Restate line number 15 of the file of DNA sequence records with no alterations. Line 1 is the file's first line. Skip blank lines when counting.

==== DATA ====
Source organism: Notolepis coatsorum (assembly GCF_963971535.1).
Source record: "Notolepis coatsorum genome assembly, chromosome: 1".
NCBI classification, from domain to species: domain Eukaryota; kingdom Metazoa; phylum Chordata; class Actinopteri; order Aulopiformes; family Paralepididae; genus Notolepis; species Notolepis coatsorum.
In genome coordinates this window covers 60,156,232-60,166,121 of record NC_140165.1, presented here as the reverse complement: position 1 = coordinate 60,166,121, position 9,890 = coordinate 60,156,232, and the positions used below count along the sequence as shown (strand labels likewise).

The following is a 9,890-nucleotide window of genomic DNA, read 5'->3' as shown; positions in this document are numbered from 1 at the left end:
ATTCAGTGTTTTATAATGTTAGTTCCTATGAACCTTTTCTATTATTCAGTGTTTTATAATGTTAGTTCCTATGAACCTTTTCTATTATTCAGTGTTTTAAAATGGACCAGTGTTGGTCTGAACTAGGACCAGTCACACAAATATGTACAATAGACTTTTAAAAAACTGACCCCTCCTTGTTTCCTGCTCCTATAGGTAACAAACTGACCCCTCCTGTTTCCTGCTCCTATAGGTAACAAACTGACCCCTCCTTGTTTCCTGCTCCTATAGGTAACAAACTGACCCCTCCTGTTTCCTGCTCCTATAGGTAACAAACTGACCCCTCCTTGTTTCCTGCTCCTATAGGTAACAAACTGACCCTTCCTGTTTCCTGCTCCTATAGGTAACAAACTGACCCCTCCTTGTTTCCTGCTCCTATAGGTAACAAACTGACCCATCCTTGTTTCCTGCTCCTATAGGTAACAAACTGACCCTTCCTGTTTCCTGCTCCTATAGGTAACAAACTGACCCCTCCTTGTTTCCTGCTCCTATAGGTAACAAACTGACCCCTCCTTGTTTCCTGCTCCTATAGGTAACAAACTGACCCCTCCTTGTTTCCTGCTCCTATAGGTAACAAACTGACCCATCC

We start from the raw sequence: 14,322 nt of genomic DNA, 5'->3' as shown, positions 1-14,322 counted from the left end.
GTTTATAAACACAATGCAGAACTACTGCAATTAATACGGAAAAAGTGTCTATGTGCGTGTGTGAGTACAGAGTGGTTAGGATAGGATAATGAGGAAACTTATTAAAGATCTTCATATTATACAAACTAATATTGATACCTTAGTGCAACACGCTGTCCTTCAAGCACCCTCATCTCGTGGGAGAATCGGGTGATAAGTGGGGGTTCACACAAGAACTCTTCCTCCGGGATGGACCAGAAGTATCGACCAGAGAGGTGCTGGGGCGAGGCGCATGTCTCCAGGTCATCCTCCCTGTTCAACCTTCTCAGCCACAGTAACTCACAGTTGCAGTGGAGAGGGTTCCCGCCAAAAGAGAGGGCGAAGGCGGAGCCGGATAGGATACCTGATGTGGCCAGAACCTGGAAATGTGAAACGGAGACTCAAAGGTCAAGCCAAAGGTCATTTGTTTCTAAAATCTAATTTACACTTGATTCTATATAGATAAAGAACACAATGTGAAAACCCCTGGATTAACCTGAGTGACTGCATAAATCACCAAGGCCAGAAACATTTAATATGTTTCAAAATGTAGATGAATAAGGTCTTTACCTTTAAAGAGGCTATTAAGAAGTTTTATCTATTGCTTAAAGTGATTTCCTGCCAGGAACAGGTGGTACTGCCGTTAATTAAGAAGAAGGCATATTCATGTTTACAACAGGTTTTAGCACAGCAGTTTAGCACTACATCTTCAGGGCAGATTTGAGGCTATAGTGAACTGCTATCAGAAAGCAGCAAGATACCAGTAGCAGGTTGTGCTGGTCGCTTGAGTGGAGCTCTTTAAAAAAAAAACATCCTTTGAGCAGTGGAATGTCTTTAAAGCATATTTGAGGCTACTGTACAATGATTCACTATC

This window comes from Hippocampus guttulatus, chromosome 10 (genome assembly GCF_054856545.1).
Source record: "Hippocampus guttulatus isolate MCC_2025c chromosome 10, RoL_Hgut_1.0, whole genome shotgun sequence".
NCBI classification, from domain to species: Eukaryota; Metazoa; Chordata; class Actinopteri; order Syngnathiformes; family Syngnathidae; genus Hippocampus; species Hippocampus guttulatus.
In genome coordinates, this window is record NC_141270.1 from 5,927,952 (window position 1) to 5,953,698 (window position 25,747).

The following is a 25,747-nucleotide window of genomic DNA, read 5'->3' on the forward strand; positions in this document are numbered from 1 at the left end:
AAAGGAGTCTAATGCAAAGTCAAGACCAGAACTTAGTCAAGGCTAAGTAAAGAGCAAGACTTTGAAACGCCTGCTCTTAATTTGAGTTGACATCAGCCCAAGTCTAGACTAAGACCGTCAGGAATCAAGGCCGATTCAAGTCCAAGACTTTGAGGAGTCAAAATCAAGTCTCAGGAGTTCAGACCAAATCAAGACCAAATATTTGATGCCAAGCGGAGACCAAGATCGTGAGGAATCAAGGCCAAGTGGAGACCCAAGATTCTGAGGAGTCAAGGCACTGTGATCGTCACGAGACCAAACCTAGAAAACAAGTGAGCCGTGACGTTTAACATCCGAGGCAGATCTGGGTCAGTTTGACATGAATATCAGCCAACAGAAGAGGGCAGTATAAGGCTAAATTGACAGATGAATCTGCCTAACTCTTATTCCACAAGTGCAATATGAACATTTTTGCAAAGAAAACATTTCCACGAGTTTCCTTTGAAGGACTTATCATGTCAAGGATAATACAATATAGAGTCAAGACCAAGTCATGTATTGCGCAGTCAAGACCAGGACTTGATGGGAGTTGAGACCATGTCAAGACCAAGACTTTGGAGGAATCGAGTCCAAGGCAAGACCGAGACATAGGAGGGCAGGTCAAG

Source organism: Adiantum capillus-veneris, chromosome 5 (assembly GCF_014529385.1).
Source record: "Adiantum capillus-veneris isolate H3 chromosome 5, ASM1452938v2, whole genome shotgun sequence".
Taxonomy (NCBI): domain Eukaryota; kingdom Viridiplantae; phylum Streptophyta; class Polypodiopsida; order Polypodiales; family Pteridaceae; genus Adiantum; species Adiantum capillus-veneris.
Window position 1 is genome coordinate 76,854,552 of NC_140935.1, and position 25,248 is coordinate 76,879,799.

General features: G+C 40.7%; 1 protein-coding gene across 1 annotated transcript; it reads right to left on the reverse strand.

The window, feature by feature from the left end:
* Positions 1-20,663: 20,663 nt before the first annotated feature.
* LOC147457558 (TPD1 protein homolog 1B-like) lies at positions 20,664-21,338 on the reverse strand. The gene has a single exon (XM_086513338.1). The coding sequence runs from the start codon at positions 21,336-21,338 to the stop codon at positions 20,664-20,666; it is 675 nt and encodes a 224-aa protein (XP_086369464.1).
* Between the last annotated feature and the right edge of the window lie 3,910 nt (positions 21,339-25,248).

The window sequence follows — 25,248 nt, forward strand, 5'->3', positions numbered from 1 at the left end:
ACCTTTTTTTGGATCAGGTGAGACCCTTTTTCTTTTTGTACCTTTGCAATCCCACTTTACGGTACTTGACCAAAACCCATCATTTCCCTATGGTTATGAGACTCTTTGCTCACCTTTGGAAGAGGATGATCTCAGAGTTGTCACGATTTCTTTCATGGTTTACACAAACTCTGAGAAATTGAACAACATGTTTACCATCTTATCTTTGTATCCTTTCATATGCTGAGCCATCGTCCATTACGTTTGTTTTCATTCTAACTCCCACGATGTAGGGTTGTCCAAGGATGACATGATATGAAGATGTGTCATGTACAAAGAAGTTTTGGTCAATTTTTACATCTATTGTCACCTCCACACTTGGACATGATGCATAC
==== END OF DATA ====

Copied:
Source organism: Adiantum capillus-veneris, chromosome 5 (assembly GCF_014529385.1).